Then, I thought we had two words in which the energy of UR could not be vocalized- sugar and sure. Here we have another instance in which HAGAL does its special magic by altering the vocalization of the letter /u/ without even being present. Notice that in pronouncing sugar and sure, the sound of hagal is required to pronounce the words intelligibly.
UR is an old rune and an old sense element. While it is Anglo-Saxon, it is also found in many non-native words of collective energy such as, urban, suburban, urbanite and urbane. hurt, blurt, curb, plural, rural, sturdy, urge, urgent, purge, surge, splurge, burgeon, burg, burgh. Notice that the letter /u/ carries the energy of UR; however, when /r/ follows /u/, the transformative energy of RAD is also quite apparent. To see how the runes of GYFU or EOH can alter sound and sense, see the analysis of ‘burgh’ under the runic section of EOH.
It is interesting and significant that ‘urge’, seen from the Latin influence rather than from our tribal Vulgate, is a force being exerted upon the people by an outside power. The runic slant is that there is a primal force of nature within all creation. When we combine this primal force with that which is within others, both humans and the various tribes of animals, oxen, horses, wolves, cats, dogs, etc., there is a compounded collective power that benefits us all. The runic view shows an awareness of self-control and of personal power, rather than a subservience to some outside authority figure, or submission to the strength of the ‘urge’ itself. Life-forms, of all sorts, are not just whipped around by outside forces of nature, there is also an inner nature. The great UR dynamic here is between the inner urge and the will-power, which is mediated by our personal code of honour.
Ah, ha! Ur, The Birthplace of Abram:
My brain finally made the connection, why this rune seems so familiar and yet so out of time and place. The name “Ur” has a strong archetypal significance as the birthplace of Abram. After their religious change to monotheism, he and his wife had (Hagal) added to their names and thenceforth were known as Abraham and Sarah. This connection with divinity resolves the conflict of the inner urge versus the outside authority figure. Symbolically, we are transformed by emanations of divinity to free-will with personal responsibility.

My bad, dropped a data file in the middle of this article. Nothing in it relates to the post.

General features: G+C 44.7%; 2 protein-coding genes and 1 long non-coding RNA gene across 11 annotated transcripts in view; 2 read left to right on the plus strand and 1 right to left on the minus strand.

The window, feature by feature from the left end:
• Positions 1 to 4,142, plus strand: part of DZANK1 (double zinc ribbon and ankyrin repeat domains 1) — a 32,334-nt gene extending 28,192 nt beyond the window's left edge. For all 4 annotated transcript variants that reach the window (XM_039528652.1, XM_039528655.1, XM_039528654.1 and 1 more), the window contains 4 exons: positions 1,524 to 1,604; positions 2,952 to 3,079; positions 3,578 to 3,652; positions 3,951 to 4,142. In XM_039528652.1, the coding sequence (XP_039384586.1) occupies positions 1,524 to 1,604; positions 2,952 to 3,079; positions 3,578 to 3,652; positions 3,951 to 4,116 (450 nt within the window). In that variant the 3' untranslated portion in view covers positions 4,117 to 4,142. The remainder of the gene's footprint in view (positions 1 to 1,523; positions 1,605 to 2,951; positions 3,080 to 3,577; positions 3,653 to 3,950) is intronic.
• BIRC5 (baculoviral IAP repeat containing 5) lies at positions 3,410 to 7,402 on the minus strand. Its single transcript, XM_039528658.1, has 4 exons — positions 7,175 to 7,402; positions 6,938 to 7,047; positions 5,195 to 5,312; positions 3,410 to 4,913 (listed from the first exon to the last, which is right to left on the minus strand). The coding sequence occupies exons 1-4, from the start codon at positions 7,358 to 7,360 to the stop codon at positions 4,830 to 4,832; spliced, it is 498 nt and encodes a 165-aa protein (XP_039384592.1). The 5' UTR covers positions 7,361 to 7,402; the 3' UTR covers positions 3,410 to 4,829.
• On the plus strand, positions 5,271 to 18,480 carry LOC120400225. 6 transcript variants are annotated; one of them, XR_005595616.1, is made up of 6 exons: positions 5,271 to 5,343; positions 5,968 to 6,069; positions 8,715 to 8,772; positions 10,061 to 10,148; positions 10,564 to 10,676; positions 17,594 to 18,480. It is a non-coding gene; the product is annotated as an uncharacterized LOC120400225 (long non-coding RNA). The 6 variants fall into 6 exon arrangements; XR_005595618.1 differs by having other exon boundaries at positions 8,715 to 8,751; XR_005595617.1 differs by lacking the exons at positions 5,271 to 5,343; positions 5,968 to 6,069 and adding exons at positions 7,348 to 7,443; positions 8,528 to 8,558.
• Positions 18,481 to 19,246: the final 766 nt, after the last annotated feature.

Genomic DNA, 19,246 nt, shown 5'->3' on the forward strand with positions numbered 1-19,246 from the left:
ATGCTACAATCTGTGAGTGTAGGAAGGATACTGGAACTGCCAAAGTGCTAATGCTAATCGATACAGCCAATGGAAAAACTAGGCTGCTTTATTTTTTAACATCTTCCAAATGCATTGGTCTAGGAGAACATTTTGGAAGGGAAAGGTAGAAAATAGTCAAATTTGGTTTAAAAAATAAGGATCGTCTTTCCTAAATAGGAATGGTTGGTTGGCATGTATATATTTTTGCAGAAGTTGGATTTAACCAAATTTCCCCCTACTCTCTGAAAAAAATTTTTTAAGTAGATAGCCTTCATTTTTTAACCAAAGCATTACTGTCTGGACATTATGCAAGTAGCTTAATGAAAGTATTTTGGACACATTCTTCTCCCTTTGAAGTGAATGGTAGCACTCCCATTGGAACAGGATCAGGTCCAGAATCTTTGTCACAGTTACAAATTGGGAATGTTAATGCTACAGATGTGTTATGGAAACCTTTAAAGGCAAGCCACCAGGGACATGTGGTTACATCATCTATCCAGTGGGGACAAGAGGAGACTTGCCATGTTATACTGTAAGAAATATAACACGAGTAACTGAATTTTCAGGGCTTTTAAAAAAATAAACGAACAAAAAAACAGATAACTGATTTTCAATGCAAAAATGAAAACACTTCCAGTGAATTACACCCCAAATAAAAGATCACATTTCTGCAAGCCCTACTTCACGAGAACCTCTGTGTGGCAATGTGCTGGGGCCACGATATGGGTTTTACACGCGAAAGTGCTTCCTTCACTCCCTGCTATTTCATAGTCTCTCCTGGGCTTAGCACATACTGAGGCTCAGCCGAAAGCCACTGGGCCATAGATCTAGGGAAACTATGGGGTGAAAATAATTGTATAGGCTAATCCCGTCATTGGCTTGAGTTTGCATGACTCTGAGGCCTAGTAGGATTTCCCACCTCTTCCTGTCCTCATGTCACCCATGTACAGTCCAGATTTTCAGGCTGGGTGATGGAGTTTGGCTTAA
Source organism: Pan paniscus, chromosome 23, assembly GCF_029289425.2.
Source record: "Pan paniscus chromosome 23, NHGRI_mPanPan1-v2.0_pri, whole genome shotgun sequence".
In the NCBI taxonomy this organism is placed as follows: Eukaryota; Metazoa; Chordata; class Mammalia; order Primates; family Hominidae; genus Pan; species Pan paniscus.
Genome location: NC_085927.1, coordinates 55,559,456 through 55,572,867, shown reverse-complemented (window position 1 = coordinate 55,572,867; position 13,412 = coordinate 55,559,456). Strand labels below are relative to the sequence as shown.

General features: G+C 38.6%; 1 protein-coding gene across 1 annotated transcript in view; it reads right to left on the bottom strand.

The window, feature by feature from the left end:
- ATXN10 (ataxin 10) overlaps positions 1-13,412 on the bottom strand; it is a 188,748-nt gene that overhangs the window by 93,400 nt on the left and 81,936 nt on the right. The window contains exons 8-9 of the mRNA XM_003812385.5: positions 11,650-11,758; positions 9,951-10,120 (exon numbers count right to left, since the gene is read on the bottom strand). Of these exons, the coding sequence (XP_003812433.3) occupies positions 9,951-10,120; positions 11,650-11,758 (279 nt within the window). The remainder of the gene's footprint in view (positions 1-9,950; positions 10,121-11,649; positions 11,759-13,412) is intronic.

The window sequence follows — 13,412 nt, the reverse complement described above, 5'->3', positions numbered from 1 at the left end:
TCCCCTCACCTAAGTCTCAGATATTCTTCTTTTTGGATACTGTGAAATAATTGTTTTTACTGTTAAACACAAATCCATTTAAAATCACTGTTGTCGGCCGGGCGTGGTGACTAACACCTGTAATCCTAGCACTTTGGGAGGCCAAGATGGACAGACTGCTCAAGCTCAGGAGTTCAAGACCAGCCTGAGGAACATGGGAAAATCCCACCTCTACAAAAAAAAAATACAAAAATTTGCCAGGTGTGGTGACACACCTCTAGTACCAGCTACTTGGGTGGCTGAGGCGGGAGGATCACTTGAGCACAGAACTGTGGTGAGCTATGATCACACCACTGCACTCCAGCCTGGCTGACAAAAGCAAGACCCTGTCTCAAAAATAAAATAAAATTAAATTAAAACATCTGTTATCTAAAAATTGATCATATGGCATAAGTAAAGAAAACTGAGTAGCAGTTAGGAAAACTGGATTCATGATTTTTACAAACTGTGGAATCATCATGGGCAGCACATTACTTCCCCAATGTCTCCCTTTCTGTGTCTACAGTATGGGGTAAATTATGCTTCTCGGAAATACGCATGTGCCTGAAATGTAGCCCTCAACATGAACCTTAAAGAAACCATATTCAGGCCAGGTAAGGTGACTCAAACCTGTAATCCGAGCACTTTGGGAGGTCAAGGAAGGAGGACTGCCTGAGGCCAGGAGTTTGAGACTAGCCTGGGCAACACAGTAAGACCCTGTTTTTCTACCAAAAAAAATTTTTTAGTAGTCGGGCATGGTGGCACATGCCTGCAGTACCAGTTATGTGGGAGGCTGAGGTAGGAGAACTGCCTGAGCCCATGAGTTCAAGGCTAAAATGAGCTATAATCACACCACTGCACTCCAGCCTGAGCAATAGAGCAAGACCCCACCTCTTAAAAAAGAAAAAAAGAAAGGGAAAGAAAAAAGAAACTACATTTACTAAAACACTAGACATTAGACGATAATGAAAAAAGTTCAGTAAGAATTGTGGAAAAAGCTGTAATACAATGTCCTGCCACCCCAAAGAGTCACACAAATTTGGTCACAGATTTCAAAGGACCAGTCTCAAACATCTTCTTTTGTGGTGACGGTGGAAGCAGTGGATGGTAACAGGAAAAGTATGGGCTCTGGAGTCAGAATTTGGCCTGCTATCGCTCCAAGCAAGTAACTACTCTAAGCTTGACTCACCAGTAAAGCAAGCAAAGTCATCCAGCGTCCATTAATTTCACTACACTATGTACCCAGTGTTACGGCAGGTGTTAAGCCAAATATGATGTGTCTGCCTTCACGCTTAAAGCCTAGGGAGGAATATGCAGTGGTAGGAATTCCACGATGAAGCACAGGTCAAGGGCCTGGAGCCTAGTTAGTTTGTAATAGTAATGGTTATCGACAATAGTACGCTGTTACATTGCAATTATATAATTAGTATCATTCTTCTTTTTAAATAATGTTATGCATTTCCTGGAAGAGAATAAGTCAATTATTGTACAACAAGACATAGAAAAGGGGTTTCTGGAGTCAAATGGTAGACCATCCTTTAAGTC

This transformation of Abram and Sara marked the beginning of the three monotheistic religions. See TR- (as in truth and trust) for its’ significance of ‘three’. This Babylonian-Assyrian connection is probably a source of the sense of greater antiquity in the rune of UR.
Other than the transliteration from runes, another significant change in our language took place shortly after the 10th Century. Anglo-Saxon had quite a few words with double /u/s; but, I haven’t seen any double u’s in the texts since the 11th Century. The story is that after the Norman Invasion, French scribes wrote all the double /u/s as /w/s. (double u’s).
That is one of those stories that is easy to believe, too easy, in fact. I’m inclined to trust my informed instincts on this one. My instincts on this are informed by all the reading, and observing, that I have been doing about how we choose which sounds of language that we make. Our self image, and the image which we choose to project, are parts of how we decide which speech sounds to make. We do copy many of our sounds from nature. We also emulate the sounds of some people, often those we admire or who represent desired traits such as posh, wealthy, educated, strong, etc. People’s language will reflect their surrounding sounds, those sounds that ‘speak’ to us. We warble, chirrup, hiss, bark, growl, mew and meow and we all make the sounds that feel right for us, no matter what language we speak.
Those sounds that we select have many effects: In 1967, I read a book “Race” by a man, surnamed “Coons”, who quoted historical documents, including ‘Papal Bulls’, which gave the rationalizations for categorizing some humans as sub-human and therefore subject to sub-human treatment, such as enslavement, even if they were baptized. The sub-humans made clicking, whistling sounds that aren’t in human speech. That made a significant impact on my attitude toward different speech patterns.